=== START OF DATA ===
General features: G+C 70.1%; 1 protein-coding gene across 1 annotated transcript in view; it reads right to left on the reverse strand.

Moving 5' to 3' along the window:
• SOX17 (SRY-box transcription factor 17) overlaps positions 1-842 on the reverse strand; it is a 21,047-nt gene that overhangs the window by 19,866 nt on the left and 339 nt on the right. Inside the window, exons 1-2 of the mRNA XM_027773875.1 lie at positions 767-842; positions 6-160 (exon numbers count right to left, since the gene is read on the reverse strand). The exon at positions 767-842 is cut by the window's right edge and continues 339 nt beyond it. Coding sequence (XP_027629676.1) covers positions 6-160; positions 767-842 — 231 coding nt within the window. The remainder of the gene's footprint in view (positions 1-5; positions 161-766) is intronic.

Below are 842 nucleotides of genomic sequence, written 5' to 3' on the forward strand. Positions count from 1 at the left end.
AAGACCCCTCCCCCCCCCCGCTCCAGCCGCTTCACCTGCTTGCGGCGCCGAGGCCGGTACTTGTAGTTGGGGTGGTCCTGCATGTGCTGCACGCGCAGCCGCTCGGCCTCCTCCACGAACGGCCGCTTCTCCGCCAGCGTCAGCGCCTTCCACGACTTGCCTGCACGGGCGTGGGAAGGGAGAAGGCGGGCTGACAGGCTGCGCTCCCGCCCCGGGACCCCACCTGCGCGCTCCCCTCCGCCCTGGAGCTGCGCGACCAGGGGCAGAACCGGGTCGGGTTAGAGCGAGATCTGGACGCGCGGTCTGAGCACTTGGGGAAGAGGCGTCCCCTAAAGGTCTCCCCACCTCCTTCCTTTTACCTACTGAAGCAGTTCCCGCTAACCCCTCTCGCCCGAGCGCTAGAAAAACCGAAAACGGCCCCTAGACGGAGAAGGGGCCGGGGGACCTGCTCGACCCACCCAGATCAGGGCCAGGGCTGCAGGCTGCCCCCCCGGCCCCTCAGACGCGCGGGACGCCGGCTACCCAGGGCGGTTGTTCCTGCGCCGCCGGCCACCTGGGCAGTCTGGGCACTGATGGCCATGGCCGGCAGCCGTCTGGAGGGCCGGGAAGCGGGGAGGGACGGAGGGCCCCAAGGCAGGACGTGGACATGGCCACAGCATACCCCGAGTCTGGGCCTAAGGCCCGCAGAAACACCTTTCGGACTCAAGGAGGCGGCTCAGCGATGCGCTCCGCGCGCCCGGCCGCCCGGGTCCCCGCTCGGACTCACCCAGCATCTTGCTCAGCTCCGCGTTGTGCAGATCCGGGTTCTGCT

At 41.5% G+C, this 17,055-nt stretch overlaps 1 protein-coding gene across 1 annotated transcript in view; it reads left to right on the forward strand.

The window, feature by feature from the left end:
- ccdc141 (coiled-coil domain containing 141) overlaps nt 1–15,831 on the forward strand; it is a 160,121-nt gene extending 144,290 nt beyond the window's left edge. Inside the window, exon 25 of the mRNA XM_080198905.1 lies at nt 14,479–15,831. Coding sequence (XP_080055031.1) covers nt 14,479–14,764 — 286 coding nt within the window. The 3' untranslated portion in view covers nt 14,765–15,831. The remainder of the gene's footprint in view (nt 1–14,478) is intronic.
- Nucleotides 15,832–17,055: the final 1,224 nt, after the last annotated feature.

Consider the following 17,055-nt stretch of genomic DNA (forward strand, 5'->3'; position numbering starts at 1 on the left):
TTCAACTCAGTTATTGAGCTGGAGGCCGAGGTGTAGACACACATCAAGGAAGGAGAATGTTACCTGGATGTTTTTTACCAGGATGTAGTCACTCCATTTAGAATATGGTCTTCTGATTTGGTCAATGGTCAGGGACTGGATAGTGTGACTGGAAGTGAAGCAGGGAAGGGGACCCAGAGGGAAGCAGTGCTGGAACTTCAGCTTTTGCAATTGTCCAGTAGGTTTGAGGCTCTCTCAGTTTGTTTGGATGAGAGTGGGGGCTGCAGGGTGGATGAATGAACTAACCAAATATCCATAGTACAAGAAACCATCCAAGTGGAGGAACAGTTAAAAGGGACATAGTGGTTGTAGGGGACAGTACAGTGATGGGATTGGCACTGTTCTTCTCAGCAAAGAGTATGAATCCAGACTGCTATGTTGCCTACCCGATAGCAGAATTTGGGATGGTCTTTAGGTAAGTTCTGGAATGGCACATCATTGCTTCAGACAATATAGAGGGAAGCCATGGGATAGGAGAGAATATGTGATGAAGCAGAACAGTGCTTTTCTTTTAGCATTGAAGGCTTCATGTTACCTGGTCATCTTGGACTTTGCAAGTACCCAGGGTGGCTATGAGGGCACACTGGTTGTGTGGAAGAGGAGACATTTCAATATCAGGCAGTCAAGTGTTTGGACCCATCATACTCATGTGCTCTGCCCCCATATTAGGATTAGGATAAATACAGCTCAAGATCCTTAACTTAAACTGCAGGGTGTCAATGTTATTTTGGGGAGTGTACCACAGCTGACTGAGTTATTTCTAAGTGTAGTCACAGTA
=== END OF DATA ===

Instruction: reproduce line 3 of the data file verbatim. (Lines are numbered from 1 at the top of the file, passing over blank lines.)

• SOX17 (SRY-box transcription factor 17) overlaps positions 1-842 on the reverse strand; it is a 21,047-nt gene that overhangs the window by 19,866 nt on the left and 339 nt on the right. Inside the window, exons 1-2 of the mRNA XM_027773875.1 lie at positions 767-842; positions 6-160 (exon numbers count right to left, since the gene is read on the reverse strand). The exon at positions 767-842 is cut by the window's right edge and continues 339 nt beyond it. Coding sequence (XP_027629676.1) covers positions 6-160; positions 767-842 — 231 coding nt within the window. The remainder of the gene's footprint in view (positions 1-5; positions 161-766) is intronic.